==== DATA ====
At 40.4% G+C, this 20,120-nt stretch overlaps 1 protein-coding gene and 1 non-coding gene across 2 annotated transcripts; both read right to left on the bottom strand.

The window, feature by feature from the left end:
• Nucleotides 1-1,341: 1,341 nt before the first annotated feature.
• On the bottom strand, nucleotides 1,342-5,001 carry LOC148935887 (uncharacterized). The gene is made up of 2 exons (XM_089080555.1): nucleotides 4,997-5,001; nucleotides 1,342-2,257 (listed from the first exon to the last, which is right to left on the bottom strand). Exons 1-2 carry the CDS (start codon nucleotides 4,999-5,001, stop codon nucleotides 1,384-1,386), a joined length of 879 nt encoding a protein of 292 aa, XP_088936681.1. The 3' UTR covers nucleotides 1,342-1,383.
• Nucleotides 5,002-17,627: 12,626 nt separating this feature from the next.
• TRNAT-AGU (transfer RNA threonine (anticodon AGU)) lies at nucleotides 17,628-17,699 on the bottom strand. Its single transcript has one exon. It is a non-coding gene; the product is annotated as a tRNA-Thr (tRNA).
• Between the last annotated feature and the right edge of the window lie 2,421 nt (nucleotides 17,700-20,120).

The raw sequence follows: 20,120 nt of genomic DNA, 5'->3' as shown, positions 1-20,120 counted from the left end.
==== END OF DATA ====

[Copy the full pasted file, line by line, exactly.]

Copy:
At 40.4% G+C, this 20,120-nt stretch overlaps 1 protein-coding gene and 1 non-coding gene across 2 annotated transcripts; both read right to left on the bottom strand.

The window, feature by feature from the left end:
• Nucleotides 1-1,341: 1,341 nt before the first annotated feature.
• On the bottom strand, nucleotides 1,342-5,001 carry LOC148935887 (uncharacterized). The gene is made up of 2 exons (XM_089080555.1): nucleotides 4,997-5,001; nucleotides 1,342-2,257 (listed from the first exon to the last, which is right to left on the bottom strand). Exons 1-2 carry the CDS (start codon nucleotides 4,999-5,001, stop codon nucleotides 1,384-1,386), a joined length of 879 nt encoding a protein of 292 aa, XP_088936681.1. The 3' UTR covers nucleotides 1,342-1,383.
• Nucleotides 5,002-17,627: 12,626 nt separating this feature from the next.
• TRNAT-AGU (transfer RNA threonine (anticodon AGU)) lies at nucleotides 17,628-17,699 on the bottom strand. Its single transcript has one exon. It is a non-coding gene; the product is annotated as a tRNA-Thr (tRNA).
• Between the last annotated feature and the right edge of the window lie 2,421 nt (nucleotides 17,700-20,120).

The raw sequence follows: 20,120 nt of genomic DNA, 5'->3' as shown, positions 1-20,120 counted from the left end.